The only way for GS1 henchmans PMA, UF and WG to get this costly and useless PTI off the ground is forcing their retail members for force it down. In order to run the retailers check-out faster, everbody down to the grower has to pay for their convinience and money saving. FSMA doesn't require anything like this as it only helps Walmart and a few others.

Texas  |  June, 05, 2013 at 11:26 AM

PTI will only work when the individual product has a PLU PTI NUMBER STICKER on each piece fruit to protect the customer since there can be more than one grower produce inside a case of fruit anything less than " Item level Traceability "will be fruitless in an outbreak.

June, 06, 2013 at 06:22 AM

How do you feel this will "protect" someone?

Produce Guy    
Texas  |  June, 06, 2013 at 07:33 AM

Do the people who come up with these brilliant ideas work in the same produce industry as the rest of us?? Here comes another song and dance that (good)growers and suppliers will have to learn/master and pass FOR FREE to major retailers. I say "good" suppliers because they left just enough loopholes in their law for bad non-comliant suppliers to drive truckloads of cheap produce through them. I guess somebody has to continue to subsidize the retailer's price war on each other, right? I can't wait!!!

Prduce Guy    
Texas  |  June, 06, 2013 at 07:44 AM

What happened to my comment??

Texas  |  June, 06, 2013 at 07:48 AM

Oh yeah, and they want the grower and packer to pay for all this while asking them to bend over and give them cheapo prices. These people have no end. The real problem is we're teaching people to be voracious consumers rather than smart consumers. We need to teach people to only buy seasonal produce, whatever is available nearest you will be the freshest and safest. I don't care about a Southamerican or Oriental fruit, and if I do, I will have to pay a high price for it because only a few can bring it safely to my table. Please, let's rethink the whole business before we attempt to implement practices that only benefit those who create them.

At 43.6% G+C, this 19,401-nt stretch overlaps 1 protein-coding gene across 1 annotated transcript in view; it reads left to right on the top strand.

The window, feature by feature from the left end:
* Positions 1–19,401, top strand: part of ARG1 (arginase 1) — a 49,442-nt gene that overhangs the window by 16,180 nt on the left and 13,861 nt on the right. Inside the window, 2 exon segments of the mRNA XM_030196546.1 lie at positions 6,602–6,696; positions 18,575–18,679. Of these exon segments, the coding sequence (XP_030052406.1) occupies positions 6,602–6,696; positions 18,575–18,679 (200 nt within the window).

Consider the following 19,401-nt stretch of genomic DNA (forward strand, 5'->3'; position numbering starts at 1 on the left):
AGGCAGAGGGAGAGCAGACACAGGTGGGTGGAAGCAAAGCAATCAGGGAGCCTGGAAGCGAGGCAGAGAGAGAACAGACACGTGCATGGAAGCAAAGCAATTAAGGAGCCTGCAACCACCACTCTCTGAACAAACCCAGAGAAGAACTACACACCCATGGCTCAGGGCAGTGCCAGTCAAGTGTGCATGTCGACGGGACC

Ontario  |  June, 06, 2013 at 09:32 AM

The cost to apply this "item-level trace-ability" solution is pennies compared to millions of dollars that could be saved by not banning all produce because we cannot identify where it came from, as in the recent case of the Florida tomatoes and other fresh produce disasters over the past few years.

CA  |  June, 06, 2013 at 01:22 PM

Put as many stickers and bar codes as you can on every box. It's the only way.

Produce Guy    
Texas  |  June, 07, 2013 at 08:22 AM

Again, the concept is great. Let's do things better! Who does not want safer and more sustainable produce?? The problem is the hipocracy behind it. All I hear is retail buyers comparing apples to oranges and asking why your comapny can not match the price of some company who is not following the rules. Four pounds of bananas for a buck or 1 pinapple for a buck or 10 peices of corn for a buck or 3 pounds of tomatoes for a buck is neither sustainable nor compatible with safer anything. My point is if we are going to come up with new laws: a)Make no exceptions as to who has to follow them and b)Retailers and consumers: Pay for them! A better way of life is not free